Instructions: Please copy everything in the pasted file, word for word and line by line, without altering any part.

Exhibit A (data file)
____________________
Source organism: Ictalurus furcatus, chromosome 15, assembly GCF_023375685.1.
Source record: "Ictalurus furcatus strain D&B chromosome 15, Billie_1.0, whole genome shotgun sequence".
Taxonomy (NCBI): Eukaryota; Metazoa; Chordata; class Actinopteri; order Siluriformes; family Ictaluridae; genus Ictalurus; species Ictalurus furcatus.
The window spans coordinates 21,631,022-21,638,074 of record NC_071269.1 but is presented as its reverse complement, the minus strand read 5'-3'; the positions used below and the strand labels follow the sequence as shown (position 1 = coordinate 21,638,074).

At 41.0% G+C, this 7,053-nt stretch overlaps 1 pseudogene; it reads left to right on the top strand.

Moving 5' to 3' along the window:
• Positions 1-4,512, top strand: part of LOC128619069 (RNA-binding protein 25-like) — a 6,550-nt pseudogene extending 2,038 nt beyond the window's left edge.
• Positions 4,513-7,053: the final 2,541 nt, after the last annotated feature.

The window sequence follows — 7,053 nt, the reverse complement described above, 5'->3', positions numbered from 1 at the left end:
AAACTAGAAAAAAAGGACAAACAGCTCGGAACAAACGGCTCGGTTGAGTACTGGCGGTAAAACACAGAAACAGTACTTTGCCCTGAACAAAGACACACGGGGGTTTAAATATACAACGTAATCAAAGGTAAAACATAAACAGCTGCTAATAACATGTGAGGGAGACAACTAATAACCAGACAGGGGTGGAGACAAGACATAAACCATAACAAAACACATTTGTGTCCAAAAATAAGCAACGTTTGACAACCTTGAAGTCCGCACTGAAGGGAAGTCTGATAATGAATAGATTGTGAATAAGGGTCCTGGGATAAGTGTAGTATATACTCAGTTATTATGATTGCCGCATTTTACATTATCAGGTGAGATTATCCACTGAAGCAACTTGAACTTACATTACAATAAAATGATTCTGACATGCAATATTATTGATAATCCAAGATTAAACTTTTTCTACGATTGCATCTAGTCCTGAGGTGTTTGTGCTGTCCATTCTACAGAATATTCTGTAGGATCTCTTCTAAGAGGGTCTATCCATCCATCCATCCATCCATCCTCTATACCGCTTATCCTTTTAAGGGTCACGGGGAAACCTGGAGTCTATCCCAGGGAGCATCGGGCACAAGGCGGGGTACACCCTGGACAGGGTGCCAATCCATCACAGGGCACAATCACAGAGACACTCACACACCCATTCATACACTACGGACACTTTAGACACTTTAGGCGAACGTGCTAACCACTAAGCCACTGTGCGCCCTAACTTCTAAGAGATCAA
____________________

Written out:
Source organism: Ictalurus furcatus, chromosome 15, assembly GCF_023375685.1.
Source record: "Ictalurus furcatus strain D&B chromosome 15, Billie_1.0, whole genome shotgun sequence".
Taxonomy (NCBI): Eukaryota; Metazoa; Chordata; class Actinopteri; order Siluriformes; family Ictaluridae; genus Ictalurus; species Ictalurus furcatus.
The window spans coordinates 21,631,022-21,638,074 of record NC_071269.1 but is presented as its reverse complement, the minus strand read 5'-3'; the positions used below and the strand labels follow the sequence as shown (position 1 = coordinate 21,638,074).

At 41.0% G+C, this 7,053-nt stretch overlaps 1 pseudogene; it reads left to right on the top strand.

Moving 5' to 3' along the window:
• Positions 1-4,512, top strand: part of LOC128619069 (RNA-binding protein 25-like) — a 6,550-nt pseudogene extending 2,038 nt beyond the window's left edge.
• Positions 4,513-7,053: the final 2,541 nt, after the last annotated feature.

The window sequence follows — 7,053 nt, the reverse complement described above, 5'->3', positions numbered from 1 at the left end:
AAACTAGAAAAAAAGGACAAACAGCTCGGAACAAACGGCTCGGTTGAGTACTGGCGGTAAAACACAGAAACAGTACTTTGCCCTGAACAAAGACACACGGGGGTTTAAATATACAACGTAATCAAAGGTAAAACATAAACAGCTGCTAATAACATGTGAGGGAGACAACTAATAACCAGACAGGGGTGGAGACAAGACATAAACCATAACAAAACACATTTGTGTCCAAAAATAAGCAACGTTTGACAACCTTGAAGTCCGCACTGAAGGGAAGTCTGATAATGAATAGATTGTGAATAAGGGTCCTGGGATAAGTGTAGTATATACTCAGTTATTATGATTGCCGCATTTTACATTATCAGGTGAGATTATCCACTGAAGCAACTTGAACTTACATTACAATAAAATGATTCTGACATGCAATATTATTGATAATCCAAGATTAAACTTTTTCTACGATTGCATCTAGTCCTGAGGTGTTTGTGCTGTCCATTCTACAGAATATTCTGTAGGATCTCTTCTAAGAGGGTCTATCCATCCATCCATCCATCCATCCTCTATACCGCTTATCCTTTTAAGGGTCACGGGGAAACCTGGAGTCTATCCCAGGGAGCATCGGGCACAAGGCGGGGTACACCCTGGACAGGGTGCCAATCCATCACAGGGCACAATCACAGAGACACTCACACACCCATTCATACACTACGGACACTTTAGACACTTTAGGCGAACGTGCTAACCACTAAGCCACTGTGCGCCCTAACTTCTAAGAGATCAA